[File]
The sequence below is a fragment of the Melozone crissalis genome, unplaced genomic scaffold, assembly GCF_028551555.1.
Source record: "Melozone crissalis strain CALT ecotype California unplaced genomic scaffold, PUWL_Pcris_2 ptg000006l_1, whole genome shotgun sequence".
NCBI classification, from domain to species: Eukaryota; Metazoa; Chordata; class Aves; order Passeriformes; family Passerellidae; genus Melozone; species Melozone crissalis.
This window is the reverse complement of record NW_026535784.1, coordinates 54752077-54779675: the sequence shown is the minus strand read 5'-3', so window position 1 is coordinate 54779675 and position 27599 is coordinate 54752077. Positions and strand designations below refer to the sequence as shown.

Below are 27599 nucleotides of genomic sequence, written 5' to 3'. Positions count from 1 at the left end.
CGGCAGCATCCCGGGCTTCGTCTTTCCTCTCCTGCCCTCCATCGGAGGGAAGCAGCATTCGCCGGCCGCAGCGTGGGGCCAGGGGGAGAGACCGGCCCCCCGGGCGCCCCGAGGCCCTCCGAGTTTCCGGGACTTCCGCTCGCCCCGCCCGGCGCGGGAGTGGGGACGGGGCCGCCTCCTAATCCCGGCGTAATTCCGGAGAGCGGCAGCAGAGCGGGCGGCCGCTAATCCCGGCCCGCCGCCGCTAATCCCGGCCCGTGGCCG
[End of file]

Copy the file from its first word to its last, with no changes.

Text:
The sequence below is a fragment of the Melozone crissalis genome, unplaced genomic scaffold, assembly GCF_028551555.1.
Source record: "Melozone crissalis strain CALT ecotype California unplaced genomic scaffold, PUWL_Pcris_2 ptg000006l_1, whole genome shotgun sequence".
NCBI classification, from domain to species: Eukaryota; Metazoa; Chordata; class Aves; order Passeriformes; family Passerellidae; genus Melozone; species Melozone crissalis.
This window is the reverse complement of record NW_026535784.1, coordinates 54752077-54779675: the sequence shown is the minus strand read 5'-3', so window position 1 is coordinate 54779675 and position 27599 is coordinate 54752077. Positions and strand designations below refer to the sequence as shown.

Below are 27599 nucleotides of genomic sequence, written 5' to 3'. Positions count from 1 at the left end.
CGGCAGCATCCCGGGCTTCGTCTTTCCTCTCCTGCCCTCCATCGGAGGGAAGCAGCATTCGCCGGCCGCAGCGTGGGGCCAGGGGGAGAGACCGGCCCCCCGGGCGCCCCGAGGCCCTCCGAGTTTCCGGGACTTCCGCTCGCCCCGCCCGGCGCGGGAGTGGGGACGGGGCCGCCTCCTAATCCCGGCGTAATTCCGGAGAGCGGCAGCAGAGCGGGCGGCCGCTAATCCCGGCCCGCCGCCGCTAATCCCGGCCCGTGGCCG